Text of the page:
• curriculum
  • premises and facilities
  • health and safety practices
  • governance, management and administration.

During the review, ERO looked at the service’s systems for managing the following areas that have a potentially high impact on children's wellbeing:

  • emotional safety (including positive guidance and child protection)
  • physical safety (including supervision; sleep procedures; accidents; medication; hygiene; excursion policies and procedures)
  • suitable staffing (including qualification levels; police vetting; teacher registration; ratios)
  • evacuation procedures and practices for fire and earthquake.

All early childhood services are required to promote children's health and safety and to regularly review their compliance with legal requirements.

Next ERO Review

When is ERO likely to review the service again?

The next ERO review of New Plymouth Playcentre will be in three years.

Joyce Gebbie

National Manager Review Services Central Region (Acting)

23 January 2014

The Purpose of ERO Reports

The Education Review Office (ERO) is the government department that, as part of its work, reviews early childhood services throughout Aotearoa New Zealand. ERO’s reports provide information for parents and communities about each service’s strengths and next steps for development. ERO’s bicultural evaluation framework Ngā Pou Here is described in SECTION 3 of this report. Early childhood services are partners in the review process and are expected to make use of the review findings to enhance children's wellbeing and learning.

2 Information about the Early Childhood Service


New Plymouth

Ministry of Education profile number


Licence type


Licensed under

Education (Early Childhood Services) Regulations 2008

Number licensed for

30 children, including up to 15 aged under 2

Service roll


Gender composition

Girls 23,

Boys 23

Ethnic composition


NZ European/Pākehā

Other ethnic groups




Reported ratios of adults to children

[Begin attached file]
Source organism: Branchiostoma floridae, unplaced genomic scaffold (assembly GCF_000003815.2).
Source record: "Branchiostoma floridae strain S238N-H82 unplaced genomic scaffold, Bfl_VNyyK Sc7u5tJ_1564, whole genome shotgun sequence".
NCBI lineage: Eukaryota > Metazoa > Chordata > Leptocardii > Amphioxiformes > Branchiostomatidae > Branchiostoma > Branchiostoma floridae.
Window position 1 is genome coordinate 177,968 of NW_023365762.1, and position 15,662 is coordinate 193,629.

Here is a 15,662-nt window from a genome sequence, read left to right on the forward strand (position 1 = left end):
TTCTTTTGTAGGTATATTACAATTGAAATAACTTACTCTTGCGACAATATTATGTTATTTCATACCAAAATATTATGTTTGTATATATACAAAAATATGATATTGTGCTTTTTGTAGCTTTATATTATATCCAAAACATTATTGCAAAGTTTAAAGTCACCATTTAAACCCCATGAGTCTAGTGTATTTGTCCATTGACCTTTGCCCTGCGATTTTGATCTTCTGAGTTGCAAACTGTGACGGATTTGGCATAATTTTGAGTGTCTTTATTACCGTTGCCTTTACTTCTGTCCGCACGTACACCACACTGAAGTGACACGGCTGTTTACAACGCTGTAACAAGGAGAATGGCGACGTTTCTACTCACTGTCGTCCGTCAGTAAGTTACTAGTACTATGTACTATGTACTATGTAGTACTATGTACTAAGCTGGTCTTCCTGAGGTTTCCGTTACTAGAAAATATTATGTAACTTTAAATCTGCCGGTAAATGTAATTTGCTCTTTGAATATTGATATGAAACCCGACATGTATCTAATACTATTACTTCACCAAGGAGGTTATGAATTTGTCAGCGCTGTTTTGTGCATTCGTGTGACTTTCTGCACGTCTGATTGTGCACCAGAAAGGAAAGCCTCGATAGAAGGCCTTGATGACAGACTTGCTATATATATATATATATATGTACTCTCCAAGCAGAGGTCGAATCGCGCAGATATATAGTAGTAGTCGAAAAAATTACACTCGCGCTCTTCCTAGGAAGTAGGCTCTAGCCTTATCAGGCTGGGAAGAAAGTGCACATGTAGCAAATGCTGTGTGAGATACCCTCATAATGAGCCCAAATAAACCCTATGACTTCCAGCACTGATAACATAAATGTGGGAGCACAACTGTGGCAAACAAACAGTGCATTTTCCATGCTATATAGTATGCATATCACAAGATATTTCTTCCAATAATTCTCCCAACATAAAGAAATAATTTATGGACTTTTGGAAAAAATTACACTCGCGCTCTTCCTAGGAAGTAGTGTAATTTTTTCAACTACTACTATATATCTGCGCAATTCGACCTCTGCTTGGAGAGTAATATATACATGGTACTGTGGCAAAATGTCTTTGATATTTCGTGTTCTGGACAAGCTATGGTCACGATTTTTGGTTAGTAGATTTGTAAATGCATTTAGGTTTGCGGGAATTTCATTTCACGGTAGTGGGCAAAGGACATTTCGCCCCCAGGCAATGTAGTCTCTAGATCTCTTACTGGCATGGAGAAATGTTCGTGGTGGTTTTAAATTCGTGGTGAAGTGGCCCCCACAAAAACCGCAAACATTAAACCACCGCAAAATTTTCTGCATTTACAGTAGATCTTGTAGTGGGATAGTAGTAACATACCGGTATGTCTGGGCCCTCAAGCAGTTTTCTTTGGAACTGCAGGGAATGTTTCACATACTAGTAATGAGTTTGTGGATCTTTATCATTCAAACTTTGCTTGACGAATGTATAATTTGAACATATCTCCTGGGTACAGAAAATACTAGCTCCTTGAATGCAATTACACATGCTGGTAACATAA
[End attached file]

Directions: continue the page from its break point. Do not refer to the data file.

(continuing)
Under 2


Better than minimum requirements


Over 2


Better than minimum requirements

Review team on site

November 2013

Date of this report

23 January 2014

Most recent ERO report(s)


Education Review

November 2010


Education Review

February 2006


Accountability Review

November 2002

3 General Information about Early Childhood Reviews

ERO’s Evaluation Framework

  • ERO’s overarching question for an early childhood education review is ‘How well placed is this service to promote positive learning outcomes for children?’ ERO focuses on the following factors as described in the bicultural framework Ngā Pou Here:
  • Pou Whakahaere – how the service determines its vision, philosophy and direction to ensure positive outcomes for children
  • Pou Ārahi – how leadership is enacted to enhance positive outcomes for children
  • Mātauranga – whose knowledge is valued and how the curriculum is designed to achieve positive outcomes for children
  • Tikanga whakaako – how approaches to teaching and learning respond to diversity and support positive outcomes for children.

Within these areas ERO considers the effectiveness of arotake – self review and of whanaungatanga – partnerships with parents and whānau.

ERO evaluates how well placed a service is to sustain good practice and make ongoing improvements for the benefit of all children at the service.

A focus for the government is that all children, especially priority learners, have an opportunity to benefit from quality early childhood education. ERO will report on how well each service promotes positive outcomes for all children, with a focus on children who are Māori, Pacific, have diverse needs, and are up to the age of two.

For more information about the framework and Ngā Pou Here refer to ERO’s Approach to Review in Early Childhood Services.

ERO’s Overall Judgement and Next Review

The overall judgement that ERO makes and the timing of the next review will depend on how well placed a service is to promote positive learning outcomes for children. The categories are:

  • Very well placed – The next ERO review in four years
  • Well placed – The next ERO review in three years
  • Requires further development – The next ERO review within two years
  • Not well placed - The next ERO review in consultation with the Ministry of Education

ERO has developed criteria for each category. These are available on ERO’s website.

Review Coverage

ERO reviews are tailored to each service’s context and performance, within the overarching review framework. The aim is to provide information on aspects that are central to positive outcomes for children and useful to the service.